The most powerful and transformative types of meditations I teach and offer are listed below.
- Emotional Balance
- Body Strength + Mental Clarity
- Chakra Opening
Below are short descriptions on various meditation tools one can use to calm the mind, balance out emotions, build a deeper connection with oneself, others and the world.
Following with only 10-15 minutes of meditative practice per day, you may be able to see the results as fast as two weeks in. Along with feeling the sense of calmness, centeredness and psychical relaxation you may also start becoming more tuned into higher frequencies and experience intricate flow of energy. This is where the magic, playfulness and creativity also manifest themselves into your life. Along with the health benefits, meditation could be your gateway to great bliss and development of psychic abilities.
Types of Meditation
1: Concentrative Meditation Techniques
Quite often our mind tends to wonder and scatter. Thousands of thoughts run around our heads just like a bunch of crazy monkeys. One of the ways a meditation is used to calm the mind is to focus the awareness and concentrate on that single point of focus.
Learning to bring the stream of attention to a flame, breath, sound (mantra) or image helps the mind to develop the capacity to remain calm and grounded. The most popular type of concentrative meditation technique in the West is Transcendental Meditation founded by Maharishi Mahesh Yogi.
2: Open Awareness
This second type of meditation focuses around an outward awareness. When practicing it, one is being present and aware of everything that happens around him/her. The sounds of ocean, vastness of the blue sky, healing powers of a forest, a warm summer breeze…
Being present and accepting of whatever arises is the main goal of this type of meditative teaching. The Zen practice (Zazan) is an example of this type of meditation practiced in the West.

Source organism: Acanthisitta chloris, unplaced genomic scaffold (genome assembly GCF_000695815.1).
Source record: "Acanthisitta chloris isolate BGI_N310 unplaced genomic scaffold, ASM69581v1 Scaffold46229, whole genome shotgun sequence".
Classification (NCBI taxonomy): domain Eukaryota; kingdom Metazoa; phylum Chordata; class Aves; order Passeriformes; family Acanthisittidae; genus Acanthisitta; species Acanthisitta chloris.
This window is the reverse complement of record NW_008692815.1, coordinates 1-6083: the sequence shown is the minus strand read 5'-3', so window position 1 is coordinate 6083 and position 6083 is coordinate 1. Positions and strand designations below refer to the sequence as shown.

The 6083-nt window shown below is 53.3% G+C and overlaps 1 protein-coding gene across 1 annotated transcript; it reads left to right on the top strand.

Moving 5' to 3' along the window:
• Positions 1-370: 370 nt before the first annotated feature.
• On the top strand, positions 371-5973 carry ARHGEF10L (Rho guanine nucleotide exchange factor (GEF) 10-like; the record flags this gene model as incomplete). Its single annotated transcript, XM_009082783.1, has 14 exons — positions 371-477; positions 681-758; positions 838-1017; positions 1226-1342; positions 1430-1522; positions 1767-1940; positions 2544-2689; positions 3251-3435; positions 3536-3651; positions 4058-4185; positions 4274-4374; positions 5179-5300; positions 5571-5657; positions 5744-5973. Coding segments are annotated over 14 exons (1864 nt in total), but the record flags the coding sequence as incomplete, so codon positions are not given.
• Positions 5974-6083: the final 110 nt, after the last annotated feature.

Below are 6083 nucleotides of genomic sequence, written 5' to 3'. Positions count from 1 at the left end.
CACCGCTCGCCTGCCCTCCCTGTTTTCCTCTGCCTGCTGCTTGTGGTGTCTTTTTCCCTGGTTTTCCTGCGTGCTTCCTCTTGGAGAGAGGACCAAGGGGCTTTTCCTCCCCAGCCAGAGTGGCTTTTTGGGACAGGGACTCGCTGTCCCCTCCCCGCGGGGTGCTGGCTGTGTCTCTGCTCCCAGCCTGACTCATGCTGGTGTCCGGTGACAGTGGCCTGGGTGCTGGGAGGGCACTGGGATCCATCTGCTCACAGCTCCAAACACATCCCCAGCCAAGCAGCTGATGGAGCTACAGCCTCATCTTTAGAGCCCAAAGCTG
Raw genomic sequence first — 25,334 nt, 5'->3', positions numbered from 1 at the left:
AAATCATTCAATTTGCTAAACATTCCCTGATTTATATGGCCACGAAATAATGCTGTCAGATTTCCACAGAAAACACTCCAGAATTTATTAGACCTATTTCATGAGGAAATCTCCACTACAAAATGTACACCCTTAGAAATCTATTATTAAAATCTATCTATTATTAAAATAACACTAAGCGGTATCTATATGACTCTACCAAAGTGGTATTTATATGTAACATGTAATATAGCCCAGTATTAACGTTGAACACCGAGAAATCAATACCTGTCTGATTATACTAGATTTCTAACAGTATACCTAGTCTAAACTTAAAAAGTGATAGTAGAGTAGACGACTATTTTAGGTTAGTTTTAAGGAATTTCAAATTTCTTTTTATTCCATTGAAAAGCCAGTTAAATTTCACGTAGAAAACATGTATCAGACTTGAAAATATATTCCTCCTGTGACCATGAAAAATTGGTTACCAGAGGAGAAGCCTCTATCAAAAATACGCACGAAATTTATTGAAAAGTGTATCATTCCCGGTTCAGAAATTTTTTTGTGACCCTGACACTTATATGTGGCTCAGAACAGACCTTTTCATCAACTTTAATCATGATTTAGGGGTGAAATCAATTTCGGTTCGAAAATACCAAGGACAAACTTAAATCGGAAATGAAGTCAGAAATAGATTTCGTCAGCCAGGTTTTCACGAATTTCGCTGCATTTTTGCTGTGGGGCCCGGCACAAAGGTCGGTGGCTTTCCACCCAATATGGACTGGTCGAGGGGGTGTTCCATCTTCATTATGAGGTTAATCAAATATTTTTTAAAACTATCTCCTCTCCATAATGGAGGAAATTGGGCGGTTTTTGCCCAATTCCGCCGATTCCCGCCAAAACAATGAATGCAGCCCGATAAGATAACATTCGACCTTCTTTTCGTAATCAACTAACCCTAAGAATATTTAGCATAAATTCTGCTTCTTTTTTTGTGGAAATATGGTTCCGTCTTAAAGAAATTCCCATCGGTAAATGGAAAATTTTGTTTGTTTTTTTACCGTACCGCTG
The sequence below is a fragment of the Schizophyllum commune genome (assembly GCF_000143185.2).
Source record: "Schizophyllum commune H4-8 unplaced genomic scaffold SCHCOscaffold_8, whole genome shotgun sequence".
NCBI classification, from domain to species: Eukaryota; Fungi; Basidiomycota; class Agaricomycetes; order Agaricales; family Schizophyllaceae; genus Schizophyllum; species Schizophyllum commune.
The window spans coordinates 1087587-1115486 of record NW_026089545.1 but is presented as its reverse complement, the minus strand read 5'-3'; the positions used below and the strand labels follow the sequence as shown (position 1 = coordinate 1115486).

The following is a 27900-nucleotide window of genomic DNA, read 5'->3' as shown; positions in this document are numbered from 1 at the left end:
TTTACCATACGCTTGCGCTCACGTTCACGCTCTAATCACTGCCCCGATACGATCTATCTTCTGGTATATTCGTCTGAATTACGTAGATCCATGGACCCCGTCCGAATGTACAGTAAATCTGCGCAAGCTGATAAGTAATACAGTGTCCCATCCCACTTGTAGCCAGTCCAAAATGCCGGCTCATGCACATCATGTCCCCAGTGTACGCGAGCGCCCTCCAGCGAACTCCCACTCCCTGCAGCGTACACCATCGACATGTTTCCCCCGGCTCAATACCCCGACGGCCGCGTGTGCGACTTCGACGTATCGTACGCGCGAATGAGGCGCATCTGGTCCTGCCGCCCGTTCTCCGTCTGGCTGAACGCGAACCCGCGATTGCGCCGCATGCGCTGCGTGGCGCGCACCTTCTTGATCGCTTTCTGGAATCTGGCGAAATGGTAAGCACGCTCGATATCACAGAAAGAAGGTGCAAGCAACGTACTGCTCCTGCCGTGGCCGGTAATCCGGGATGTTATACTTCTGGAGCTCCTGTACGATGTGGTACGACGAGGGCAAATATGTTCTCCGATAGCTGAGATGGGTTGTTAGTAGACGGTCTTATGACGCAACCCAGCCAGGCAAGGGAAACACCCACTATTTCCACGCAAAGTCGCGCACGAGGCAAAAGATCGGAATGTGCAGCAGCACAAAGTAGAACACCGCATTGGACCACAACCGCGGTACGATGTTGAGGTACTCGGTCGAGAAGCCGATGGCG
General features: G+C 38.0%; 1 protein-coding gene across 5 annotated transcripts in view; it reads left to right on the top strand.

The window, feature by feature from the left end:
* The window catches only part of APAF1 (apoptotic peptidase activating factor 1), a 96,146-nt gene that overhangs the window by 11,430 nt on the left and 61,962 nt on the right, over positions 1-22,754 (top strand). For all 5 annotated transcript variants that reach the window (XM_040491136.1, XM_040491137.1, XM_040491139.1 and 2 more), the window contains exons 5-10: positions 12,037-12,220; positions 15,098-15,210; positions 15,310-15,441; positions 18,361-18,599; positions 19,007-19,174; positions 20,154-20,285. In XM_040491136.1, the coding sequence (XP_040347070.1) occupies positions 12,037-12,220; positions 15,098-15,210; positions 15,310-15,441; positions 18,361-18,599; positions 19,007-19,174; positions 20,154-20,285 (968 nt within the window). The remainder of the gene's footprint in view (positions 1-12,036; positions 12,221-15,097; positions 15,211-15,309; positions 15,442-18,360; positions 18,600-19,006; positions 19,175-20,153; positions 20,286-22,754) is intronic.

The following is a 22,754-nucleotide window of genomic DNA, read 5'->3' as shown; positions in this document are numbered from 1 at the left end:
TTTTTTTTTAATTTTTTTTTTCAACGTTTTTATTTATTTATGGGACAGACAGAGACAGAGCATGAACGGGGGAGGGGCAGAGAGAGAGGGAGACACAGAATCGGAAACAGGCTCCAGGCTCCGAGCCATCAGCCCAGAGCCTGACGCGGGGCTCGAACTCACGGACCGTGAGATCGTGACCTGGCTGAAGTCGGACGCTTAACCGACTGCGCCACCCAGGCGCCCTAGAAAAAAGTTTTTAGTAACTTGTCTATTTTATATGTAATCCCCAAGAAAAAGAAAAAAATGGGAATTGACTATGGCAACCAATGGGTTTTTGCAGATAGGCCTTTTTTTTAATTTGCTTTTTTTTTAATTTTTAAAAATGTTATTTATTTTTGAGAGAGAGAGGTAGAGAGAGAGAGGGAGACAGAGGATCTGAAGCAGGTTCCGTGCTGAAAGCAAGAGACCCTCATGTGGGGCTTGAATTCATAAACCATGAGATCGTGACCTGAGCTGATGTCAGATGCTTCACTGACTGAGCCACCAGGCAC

This third type of meditation is a combination of concentrative and open awareness technique. Usually the point of focus is one’s breath, thoughts, and feelings. Yet, the practice is not centered around only going in, but also an outward awareness. This multidimensional meditative technique focuses on practicing a witnessing aspect of ourselves. That part of us that is always present, the observer, the listener.
The mindfulness practice doesn’t only take place during a sitting meditation session, but also at any point of our daily lives. One can mindfully eat (becoming aware of all of the various sensations, taste changes, sounds and experiences/thoughts), walk (focusing on breath, noticing texture of the ground underneath one’s feet, becoming aware of sounds of nature etc.) and other activities.
The practice takes roots in Buddhist teachings which Jon Kabat-Zinn has recently popularized in the west.
4. Guided or creative meditation
The type of meditation that I find works best with the beginners is the creative guided meditation. “What you think you become” says Buddah. I use this type of meditation for personal development, receiving guidance and overall stress relief and relaxation.
Any of the previously discussed types of meditations can be combined into the guided meditative techniques. Some of the benefits of the guided meditation approach includes:
- Hearing a voice leading you through an experience allows for better concentration for beginners
- Additional presence of the guide/healer helps deepen the sense of trance
- Different visualization techniques aim at achieving goals. These could focus on physical/emotional well being (body scan) or achieving clarity (working on a problem). Another option is to focus on receiving guidance (to discover questions to answers you’re looking for).
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